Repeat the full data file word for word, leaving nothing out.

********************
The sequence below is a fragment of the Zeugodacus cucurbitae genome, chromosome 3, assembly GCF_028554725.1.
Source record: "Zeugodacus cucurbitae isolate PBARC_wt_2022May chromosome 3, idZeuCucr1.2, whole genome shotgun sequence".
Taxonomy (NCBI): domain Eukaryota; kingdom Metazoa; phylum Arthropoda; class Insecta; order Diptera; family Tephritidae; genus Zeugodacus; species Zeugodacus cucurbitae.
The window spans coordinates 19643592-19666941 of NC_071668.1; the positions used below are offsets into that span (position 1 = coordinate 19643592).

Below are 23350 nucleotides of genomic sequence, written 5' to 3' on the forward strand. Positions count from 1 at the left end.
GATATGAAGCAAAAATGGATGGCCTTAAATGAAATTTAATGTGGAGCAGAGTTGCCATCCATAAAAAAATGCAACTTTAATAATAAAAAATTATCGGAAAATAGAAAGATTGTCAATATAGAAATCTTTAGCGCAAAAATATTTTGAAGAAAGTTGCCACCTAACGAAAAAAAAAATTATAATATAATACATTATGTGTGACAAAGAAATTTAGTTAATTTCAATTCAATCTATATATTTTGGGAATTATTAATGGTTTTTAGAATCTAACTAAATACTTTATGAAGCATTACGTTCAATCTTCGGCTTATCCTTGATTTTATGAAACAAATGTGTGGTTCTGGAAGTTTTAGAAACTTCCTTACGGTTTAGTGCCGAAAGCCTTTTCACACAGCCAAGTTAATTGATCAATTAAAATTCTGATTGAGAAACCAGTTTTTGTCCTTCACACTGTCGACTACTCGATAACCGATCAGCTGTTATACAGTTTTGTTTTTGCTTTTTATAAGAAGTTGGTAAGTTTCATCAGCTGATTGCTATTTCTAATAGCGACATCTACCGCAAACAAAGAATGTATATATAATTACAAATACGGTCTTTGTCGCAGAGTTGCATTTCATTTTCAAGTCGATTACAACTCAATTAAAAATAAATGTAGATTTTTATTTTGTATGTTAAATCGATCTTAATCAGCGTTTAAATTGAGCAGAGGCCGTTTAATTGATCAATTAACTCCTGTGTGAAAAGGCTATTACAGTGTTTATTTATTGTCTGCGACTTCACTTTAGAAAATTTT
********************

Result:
The sequence below is a fragment of the Zeugodacus cucurbitae genome, chromosome 3, assembly GCF_028554725.1.
Source record: "Zeugodacus cucurbitae isolate PBARC_wt_2022May chromosome 3, idZeuCucr1.2, whole genome shotgun sequence".
Taxonomy (NCBI): domain Eukaryota; kingdom Metazoa; phylum Arthropoda; class Insecta; order Diptera; family Tephritidae; genus Zeugodacus; species Zeugodacus cucurbitae.
The window spans coordinates 19643592-19666941 of NC_071668.1; the positions used below are offsets into that span (position 1 = coordinate 19643592).

Below are 23350 nucleotides of genomic sequence, written 5' to 3' on the forward strand. Positions count from 1 at the left end.
GATATGAAGCAAAAATGGATGGCCTTAAATGAAATTTAATGTGGAGCAGAGTTGCCATCCATAAAAAAATGCAACTTTAATAATAAAAAATTATCGGAAAATAGAAAGATTGTCAATATAGAAATCTTTAGCGCAAAAATATTTTGAAGAAAGTTGCCACCTAACGAAAAAAAAAATTATAATATAATACATTATGTGTGACAAAGAAATTTAGTTAATTTCAATTCAATCTATATATTTTGGGAATTATTAATGGTTTTTAGAATCTAACTAAATACTTTATGAAGCATTACGTTCAATCTTCGGCTTATCCTTGATTTTATGAAACAAATGTGTGGTTCTGGAAGTTTTAGAAACTTCCTTACGGTTTAGTGCCGAAAGCCTTTTCACACAGCCAAGTTAATTGATCAATTAAAATTCTGATTGAGAAACCAGTTTTTGTCCTTCACACTGTCGACTACTCGATAACCGATCAGCTGTTATACAGTTTTGTTTTTGCTTTTTATAAGAAGTTGGTAAGTTTCATCAGCTGATTGCTATTTCTAATAGCGACATCTACCGCAAACAAAGAATGTATATATAATTACAAATACGGTCTTTGTCGCAGAGTTGCATTTCATTTTCAAGTCGATTACAACTCAATTAAAAATAAATGTAGATTTTTATTTTGTATGTTAAATCGATCTTAATCAGCGTTTAAATTGAGCAGAGGCCGTTTAATTGATCAATTAACTCCTGTGTGAAAAGGCTATTACAGTGTTTATTTATTGTCTGCGACTTCACTTTAGAAAATTTT